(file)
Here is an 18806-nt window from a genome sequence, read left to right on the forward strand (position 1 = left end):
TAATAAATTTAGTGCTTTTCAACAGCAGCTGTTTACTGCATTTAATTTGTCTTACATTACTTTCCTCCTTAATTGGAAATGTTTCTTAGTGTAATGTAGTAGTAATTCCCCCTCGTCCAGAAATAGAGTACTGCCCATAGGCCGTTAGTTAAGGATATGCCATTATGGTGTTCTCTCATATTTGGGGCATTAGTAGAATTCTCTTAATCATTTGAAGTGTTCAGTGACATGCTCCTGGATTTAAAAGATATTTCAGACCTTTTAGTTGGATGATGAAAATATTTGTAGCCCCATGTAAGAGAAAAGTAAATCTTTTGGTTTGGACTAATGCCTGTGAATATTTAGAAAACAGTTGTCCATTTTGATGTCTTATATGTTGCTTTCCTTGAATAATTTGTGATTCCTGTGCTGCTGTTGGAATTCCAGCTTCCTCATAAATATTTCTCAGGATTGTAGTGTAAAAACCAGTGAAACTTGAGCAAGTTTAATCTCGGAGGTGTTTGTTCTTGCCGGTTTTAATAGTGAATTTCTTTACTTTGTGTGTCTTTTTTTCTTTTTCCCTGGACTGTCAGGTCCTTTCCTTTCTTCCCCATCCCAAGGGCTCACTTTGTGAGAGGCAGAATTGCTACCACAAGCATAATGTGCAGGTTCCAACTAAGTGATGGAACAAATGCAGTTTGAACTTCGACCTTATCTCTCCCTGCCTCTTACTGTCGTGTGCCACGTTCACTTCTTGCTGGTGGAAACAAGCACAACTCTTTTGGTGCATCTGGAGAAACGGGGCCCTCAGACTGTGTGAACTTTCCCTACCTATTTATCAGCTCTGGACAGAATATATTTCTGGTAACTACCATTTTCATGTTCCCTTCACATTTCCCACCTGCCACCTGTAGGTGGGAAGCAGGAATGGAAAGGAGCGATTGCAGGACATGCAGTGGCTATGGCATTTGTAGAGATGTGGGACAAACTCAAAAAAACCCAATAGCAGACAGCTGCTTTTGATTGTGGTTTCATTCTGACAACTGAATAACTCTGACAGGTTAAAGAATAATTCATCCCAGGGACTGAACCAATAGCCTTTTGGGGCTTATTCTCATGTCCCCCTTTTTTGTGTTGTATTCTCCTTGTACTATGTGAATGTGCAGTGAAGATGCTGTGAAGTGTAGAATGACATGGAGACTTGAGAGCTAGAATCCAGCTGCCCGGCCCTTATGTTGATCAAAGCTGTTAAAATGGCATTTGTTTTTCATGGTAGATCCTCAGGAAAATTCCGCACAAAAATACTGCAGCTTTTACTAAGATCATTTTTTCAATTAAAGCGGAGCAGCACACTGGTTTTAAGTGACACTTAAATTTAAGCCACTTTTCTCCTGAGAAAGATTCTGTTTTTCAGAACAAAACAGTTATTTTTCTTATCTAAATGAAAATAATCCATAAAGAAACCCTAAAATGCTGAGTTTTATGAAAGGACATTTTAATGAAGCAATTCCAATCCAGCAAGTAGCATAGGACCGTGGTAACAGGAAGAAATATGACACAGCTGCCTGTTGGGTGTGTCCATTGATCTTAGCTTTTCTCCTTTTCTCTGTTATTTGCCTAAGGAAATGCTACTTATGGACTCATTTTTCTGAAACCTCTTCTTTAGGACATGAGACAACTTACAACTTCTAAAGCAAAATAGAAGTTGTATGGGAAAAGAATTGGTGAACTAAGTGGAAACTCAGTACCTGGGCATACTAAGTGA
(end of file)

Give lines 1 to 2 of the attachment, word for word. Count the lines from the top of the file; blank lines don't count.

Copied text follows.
Here is an 18806-nt window from a genome sequence, read left to right on the forward strand (position 1 = left end):
TAATAAATTTAGTGCTTTTCAACAGCAGCTGTTTACTGCATTTAATTTGTCTTACATTACTTTCCTCCTTAATTGGAAATGTTTCTTAGTGTAATGTAGTAGTAATTCCCCCTCGTCCAGAAATAGAGTACTGCCCATAGGCCGTTAGTTAAGGATATGCCATTATGGTGTTCTCTCATATTTGGGGCATTAGTAGAATTCTCTTAATCATTTGAAGTGTTCAGTGACATGCTCCTGGATTTAAAAGATATTTCAGACCTTTTAGTTGGATGATGAAAATATTTGTAGCCCCATGTAAGAGAAAAGTAAATCTTTTGGTTTGGACTAATGCCTGTGAATATTTAGAAAACAGTTGTCCATTTTGATGTCTTATATGTTGCTTTCCTTGAATAATTTGTGATTCCTGTGCTGCTGTTGGAATTCCAGCTTCCTCATAAATATTTCTCAGGATTGTAGTGTAAAAACCAGTGAAACTTGAGCAAGTTTAATCTCGGAGGTGTTTGTTCTTGCCGGTTTTAATAGTGAATTTCTTTACTTTGTGTGTCTTTTTTTCTTTTTCCCTGGACTGTCAGGTCCTTTCCTTTCTTCCCCATCCCAAGGGCTCACTTTGTGAGAGGCAGAATTGCTACCACAAGCATAATGTGCAGGTTCCAACTAAGTGATGGAACAAATGCAGTTTGAACTTCGACCTTATCTCTCCCTGCCTCTTACTGTCGTGTGCCACGTTCACTTCTTGCTGGTGGAAACAAGCACAACTCTTTTGGTGCATCTGGAGAAACGGGGCCCTCAGACTGTGTGAACTTTCCCTACCTATTTATCAGCTCTGGACAGAATATATTTCTGGTAACTACCATTTTCATGTTCCCTTCACATTTCCCACCTGCCACCTGTAGGTGGGAAGCAGGAATGGAAAGGAGCGATTGCAGGACATGCAGTGGCTATGGCATTTGTAGAGATGTGGGACAAACTCAAAAAAACCCAATAGCAGACAGCTGCTTTTGATTGTGGTTTCATTCTGACAACTGAATAACTCTGACAGGTTAAAGAATAATTCATCCCAGGGACTGAACCAATAGCCTTTTGGGGCTTATTCTCATGTCCCCCTTTTTTGTGTTGTATTCTCCTTGTACTATGTGAATGTGCAGTGAAGATGCTGTGAAGTGTAGAATGACATGGAGACTTGAGAGCTAGAATCCAGCTGCCCGGCCCTTATGTTGATCAAAGCTGTTAAAATGGCATTTGTTTTTCATGGTAGATCCTCAGGAAAATTCCGCACAAAAATACTGCAGCTTTTACTAAGATCATTTTTTCAATTAAAGCGGAGCAGCACACTGGTTTTAAGTGACACTTAAATTTAAGCCACTTTTCTCCTGAGAAAGATTCTGTTTTTCAGAACAAAACAGTTATTTTTCTTATCTAAATGAAAATAATCCATAAAGAAACCCTAAAATGCTGAGTTTTATGAAAGGACATTTTAATGAAGCAATTCCAATCCAGCAAGTAGCATAGGACCGTGGTAACAGGAAGAAATATGACACAGCTGCCTGTTGGGTGTGTCCATTGATCTTAGCTTTTCTCCTTTTCTCTGTTATTTGCCTAAGGAAATGCTACTTATGGACTCATTTTTCTGAAACCTCTTCTTTAGGACATGAGACAACTTACAACTTCTAAAGCAAAATAGAAGTTGTATGGGAAAAGAATTGGTGAACTAAGTGGAAACTCAGTACCTGGGCATACTAAGTGA